Multiple threat responses in zooplankton - from communities to individuals

Research output: ThesisDoctoral Thesis (compilation)

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Multiple threat responses in zooplankton - from communities to individuals. / Ekvall, Mikael.

Department of Biology, Lund University, 2015. 127 p.

Research output: ThesisDoctoral Thesis (compilation)

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Ekvall M. 2015. Multiple threat responses in zooplankton - from communities to individuals. Department of Biology, Lund University. 127 p.

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Ekvall M. Multiple threat responses in zooplankton - from communities to individuals. Department of Biology, Lund University, 2015. 127 p.

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TY - THES

T1 - Multiple threat responses in zooplankton - from communities to individuals

AU - Ekvall, Mikael

N1 - Defence details Date: 2015-09-17 Time: 09:30 Place: Blå hallen, Ekologihuset, Sölvegatan 37, Lund, Sweden External reviewer(s) Name: Tollrian, Ralph Title: Professor Affiliation: Ruhr-Universität Bochum, Germany ---

PY - 2015

Y1 - 2015

N2 - Most organisms on Earth live a life where they are exposed to multiple and variable threats. In order to maximise survival they need to be able to perceive and respond to these threats. Two common threats that crustacean zooplankton are faced with are predation and ultraviolet radiation (UVR). To cope with these threats zooplankton use different strategies such as diel vertical migration and the accumulation of photoprotective compounds. In this thesis I study the threat responses of zooplankton when exposed to predation and UVR. I explore both inter- and intraspecific differences in the response to these threat situations. In addition to field data I also developed a new technique for tracking zooplankton using fluorescent nanoparticles, which I use to track the individual responses of zooplankton. I investigate if accumulation of photoprotective pigmentation may affect the spatial distribution of species in nature and how individual size may affect the migratory behaviour of zooplankton. In addition I also explore how previous exposure to threats affect the behavioural responses and if some of the observed behavioural variance could be explained by consistent individual differences in behaviour. In summary, I show that even closely related species may show large differences in their response to UVR. Intraspecific differences in pigmentation could not be related to the spatial distribution of either Daphnia or calanoid copepods; however, both Daphnia and copepods were found to perform size structured migration. I also demonstrate that previous experiences of a threat can affect how the organism responds. Some evidence for consistent individual differences in the behavioural response of Daphnia to UVR is presented, suggesting that individual based studies could add further to our knowledge about behavioural responses in zooplankton. Given the variability both with respect to inter- and intraspecific differences in UVR response we need to keep these differences in mind when postulating new, more comprehensive theories explaining the behaviour of zooplankton exposed to everyday threats.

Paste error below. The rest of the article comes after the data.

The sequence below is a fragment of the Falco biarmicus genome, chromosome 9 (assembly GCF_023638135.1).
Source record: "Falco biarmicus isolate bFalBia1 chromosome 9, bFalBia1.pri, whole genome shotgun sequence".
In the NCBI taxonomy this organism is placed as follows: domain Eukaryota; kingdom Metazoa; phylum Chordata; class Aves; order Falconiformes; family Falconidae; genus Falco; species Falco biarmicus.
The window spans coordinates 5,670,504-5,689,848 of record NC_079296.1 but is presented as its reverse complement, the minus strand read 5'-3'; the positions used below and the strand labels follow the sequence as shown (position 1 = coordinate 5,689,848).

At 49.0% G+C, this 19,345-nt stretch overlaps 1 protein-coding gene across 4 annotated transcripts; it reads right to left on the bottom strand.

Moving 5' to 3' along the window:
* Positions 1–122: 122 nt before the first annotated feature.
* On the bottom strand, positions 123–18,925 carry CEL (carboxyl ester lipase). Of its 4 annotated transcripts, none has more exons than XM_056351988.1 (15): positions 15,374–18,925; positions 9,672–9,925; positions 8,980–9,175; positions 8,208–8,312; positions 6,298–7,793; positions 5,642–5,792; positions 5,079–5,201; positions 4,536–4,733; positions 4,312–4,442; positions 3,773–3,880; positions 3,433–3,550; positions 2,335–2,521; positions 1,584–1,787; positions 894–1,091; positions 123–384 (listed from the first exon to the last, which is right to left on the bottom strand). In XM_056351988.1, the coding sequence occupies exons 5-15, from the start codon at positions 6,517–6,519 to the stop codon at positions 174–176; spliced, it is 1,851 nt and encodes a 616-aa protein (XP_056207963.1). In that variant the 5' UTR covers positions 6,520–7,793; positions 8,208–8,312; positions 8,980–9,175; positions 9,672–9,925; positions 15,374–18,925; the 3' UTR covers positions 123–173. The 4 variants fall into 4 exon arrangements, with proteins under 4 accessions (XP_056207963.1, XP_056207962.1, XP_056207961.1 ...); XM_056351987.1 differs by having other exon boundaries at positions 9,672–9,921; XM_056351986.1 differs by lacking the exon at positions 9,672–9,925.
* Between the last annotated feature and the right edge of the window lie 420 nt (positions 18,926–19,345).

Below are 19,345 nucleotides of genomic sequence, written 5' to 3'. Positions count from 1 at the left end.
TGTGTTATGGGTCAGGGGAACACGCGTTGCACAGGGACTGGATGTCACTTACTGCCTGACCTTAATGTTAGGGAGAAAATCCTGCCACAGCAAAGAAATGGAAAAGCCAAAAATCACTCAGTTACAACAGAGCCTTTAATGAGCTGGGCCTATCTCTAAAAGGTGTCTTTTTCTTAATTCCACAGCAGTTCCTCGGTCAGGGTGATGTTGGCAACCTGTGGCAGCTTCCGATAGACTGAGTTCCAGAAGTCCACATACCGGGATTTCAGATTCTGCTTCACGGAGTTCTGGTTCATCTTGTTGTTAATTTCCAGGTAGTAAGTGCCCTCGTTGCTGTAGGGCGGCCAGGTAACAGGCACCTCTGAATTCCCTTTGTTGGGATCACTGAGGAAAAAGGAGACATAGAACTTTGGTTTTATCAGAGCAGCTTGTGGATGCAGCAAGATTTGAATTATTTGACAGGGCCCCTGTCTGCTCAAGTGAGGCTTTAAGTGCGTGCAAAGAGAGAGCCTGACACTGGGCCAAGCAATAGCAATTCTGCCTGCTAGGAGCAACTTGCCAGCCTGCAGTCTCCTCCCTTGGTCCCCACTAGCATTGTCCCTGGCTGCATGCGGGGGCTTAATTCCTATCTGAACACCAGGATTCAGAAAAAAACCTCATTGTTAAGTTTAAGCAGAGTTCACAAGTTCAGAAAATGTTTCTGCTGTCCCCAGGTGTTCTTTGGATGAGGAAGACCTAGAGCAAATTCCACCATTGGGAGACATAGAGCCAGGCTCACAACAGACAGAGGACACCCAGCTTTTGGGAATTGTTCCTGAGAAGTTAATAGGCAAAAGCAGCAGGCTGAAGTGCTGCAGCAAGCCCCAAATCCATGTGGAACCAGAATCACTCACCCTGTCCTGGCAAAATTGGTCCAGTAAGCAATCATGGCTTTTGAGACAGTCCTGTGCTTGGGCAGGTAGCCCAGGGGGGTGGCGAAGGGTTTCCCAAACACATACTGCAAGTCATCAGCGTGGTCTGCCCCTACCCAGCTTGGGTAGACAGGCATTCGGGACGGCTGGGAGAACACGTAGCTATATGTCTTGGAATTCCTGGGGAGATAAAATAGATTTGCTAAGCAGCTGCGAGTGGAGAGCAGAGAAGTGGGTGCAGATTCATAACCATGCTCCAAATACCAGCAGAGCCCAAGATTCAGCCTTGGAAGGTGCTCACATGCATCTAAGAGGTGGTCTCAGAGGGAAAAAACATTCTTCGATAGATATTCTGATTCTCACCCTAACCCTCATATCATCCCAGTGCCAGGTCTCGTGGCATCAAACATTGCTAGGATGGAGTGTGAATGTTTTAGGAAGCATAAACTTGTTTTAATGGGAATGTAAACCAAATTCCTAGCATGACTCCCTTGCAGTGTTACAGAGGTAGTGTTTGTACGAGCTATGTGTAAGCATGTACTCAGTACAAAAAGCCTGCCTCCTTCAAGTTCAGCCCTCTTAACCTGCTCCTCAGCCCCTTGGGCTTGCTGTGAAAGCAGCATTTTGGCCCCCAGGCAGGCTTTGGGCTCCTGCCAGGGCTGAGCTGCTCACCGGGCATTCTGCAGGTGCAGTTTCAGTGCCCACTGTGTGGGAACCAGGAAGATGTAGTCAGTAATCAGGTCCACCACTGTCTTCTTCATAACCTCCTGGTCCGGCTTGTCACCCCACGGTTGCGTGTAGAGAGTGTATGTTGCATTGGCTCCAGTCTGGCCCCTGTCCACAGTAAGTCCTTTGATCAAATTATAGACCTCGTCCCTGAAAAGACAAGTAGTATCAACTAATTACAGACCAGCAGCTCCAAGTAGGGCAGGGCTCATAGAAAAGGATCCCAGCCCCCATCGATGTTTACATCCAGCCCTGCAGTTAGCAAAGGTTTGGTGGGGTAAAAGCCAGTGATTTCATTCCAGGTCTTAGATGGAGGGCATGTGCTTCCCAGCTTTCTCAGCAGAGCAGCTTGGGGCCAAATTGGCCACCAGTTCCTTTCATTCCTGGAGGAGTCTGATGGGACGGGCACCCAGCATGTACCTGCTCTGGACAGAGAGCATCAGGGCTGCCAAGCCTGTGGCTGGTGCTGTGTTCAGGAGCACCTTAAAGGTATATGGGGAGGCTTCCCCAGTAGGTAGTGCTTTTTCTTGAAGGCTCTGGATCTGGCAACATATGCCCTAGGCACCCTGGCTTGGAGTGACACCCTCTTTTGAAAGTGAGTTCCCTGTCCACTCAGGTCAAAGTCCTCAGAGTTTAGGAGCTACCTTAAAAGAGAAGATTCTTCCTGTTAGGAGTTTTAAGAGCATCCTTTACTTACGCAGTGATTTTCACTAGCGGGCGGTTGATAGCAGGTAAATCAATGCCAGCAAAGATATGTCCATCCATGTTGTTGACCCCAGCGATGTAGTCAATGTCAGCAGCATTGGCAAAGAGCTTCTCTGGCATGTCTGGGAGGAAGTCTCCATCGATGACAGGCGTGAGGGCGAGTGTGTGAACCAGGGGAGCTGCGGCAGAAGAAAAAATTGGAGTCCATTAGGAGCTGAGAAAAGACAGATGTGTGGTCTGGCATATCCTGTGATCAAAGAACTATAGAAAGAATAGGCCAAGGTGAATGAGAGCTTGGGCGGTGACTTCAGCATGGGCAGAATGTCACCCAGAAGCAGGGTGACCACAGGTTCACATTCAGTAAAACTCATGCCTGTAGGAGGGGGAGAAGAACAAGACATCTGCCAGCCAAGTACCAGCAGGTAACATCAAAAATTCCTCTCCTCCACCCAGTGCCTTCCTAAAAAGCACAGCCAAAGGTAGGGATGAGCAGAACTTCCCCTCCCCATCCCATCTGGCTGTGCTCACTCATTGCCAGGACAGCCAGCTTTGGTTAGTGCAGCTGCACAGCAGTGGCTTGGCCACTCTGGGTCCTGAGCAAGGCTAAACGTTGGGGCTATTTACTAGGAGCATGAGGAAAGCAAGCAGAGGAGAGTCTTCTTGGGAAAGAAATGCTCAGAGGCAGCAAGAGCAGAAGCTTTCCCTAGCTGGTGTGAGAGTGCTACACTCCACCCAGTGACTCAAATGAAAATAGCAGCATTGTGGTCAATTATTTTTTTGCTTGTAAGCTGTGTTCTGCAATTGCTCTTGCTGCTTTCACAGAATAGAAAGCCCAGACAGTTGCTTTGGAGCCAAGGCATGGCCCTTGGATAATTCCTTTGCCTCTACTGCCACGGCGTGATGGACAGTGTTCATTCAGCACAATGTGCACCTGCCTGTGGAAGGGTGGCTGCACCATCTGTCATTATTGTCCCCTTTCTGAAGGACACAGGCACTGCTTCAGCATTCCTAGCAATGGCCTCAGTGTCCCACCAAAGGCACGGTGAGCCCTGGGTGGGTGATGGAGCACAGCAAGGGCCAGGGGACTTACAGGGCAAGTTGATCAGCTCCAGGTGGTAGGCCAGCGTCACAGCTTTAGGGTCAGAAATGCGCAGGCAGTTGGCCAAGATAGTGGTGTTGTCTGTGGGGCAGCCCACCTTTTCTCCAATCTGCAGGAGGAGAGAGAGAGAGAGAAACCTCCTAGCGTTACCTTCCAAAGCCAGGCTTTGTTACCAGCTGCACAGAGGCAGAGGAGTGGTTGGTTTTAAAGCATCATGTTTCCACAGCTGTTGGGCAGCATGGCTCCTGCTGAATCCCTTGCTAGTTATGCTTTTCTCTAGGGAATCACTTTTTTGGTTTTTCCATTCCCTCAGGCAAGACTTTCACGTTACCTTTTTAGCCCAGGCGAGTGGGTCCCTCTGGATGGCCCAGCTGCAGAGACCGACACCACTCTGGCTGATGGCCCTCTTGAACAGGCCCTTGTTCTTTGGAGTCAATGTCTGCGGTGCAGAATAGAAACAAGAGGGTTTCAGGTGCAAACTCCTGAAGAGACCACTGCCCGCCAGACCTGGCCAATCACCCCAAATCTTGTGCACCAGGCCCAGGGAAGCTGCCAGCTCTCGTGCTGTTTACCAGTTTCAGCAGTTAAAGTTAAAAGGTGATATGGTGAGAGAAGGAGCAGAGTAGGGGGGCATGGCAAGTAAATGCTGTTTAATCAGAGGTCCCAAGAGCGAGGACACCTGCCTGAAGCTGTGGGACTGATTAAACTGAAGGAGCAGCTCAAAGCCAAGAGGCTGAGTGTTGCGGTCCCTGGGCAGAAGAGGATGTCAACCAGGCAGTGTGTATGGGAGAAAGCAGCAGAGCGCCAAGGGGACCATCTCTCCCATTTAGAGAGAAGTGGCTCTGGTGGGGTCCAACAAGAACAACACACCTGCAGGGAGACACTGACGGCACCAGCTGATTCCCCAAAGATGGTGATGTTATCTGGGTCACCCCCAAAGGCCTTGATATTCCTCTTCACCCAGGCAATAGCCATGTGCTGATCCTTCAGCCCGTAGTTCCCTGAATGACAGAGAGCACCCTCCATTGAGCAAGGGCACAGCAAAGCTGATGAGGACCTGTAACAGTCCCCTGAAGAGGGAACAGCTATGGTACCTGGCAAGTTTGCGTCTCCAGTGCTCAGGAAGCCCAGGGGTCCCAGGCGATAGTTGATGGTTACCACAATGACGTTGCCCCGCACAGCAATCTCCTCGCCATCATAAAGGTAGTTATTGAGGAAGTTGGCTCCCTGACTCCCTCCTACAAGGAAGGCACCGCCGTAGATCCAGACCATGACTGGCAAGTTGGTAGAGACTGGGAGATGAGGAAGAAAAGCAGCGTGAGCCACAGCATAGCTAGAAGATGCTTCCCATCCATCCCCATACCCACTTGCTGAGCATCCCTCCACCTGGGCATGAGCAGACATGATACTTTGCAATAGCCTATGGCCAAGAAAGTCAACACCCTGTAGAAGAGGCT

AB - Most organisms on Earth live a life where they are exposed to multiple and variable threats. In order to maximise survival they need to be able to perceive and respond to these threats. Two common threats that crustacean zooplankton are faced with are predation and ultraviolet radiation (UVR). To cope with these threats zooplankton use different strategies such as diel vertical migration and the accumulation of photoprotective compounds. In this thesis I study the threat responses of zooplankton when exposed to predation and UVR. I explore both inter- and intraspecific differences in the response to these threat situations. In addition to field data I also developed a new technique for tracking zooplankton using fluorescent nanoparticles, which I use to track the individual responses of zooplankton. I investigate if accumulation of photoprotective pigmentation may affect the spatial distribution of species in nature and how individual size may affect the migratory behaviour of zooplankton. In addition I also explore how previous exposure to threats affect the behavioural responses and if some of the observed behavioural variance could be explained by consistent individual differences in behaviour. In summary, I show that even closely related species may show large differences in their response to UVR. Intraspecific differences in pigmentation could not be related to the spatial distribution of either Daphnia or calanoid copepods; however, both Daphnia and copepods were found to perform size structured migration. I also demonstrate that previous experiences of a threat can affect how the organism responds. Some evidence for consistent individual differences in the behavioural response of Daphnia to UVR is presented, suggesting that individual based studies could add further to our knowledge about behavioural responses in zooplankton. Given the variability both with respect to inter- and intraspecific differences in UVR response we need to keep these differences in mind when postulating new, more comprehensive theories explaining the behaviour of zooplankton exposed to everyday threats.

M3 - Doctoral Thesis (compilation)

SN - 978-91-7623-426-6 (print)

SN - 978-91-7623-427-3 (pdf)

PB - Department of Biology, Lund University

ER -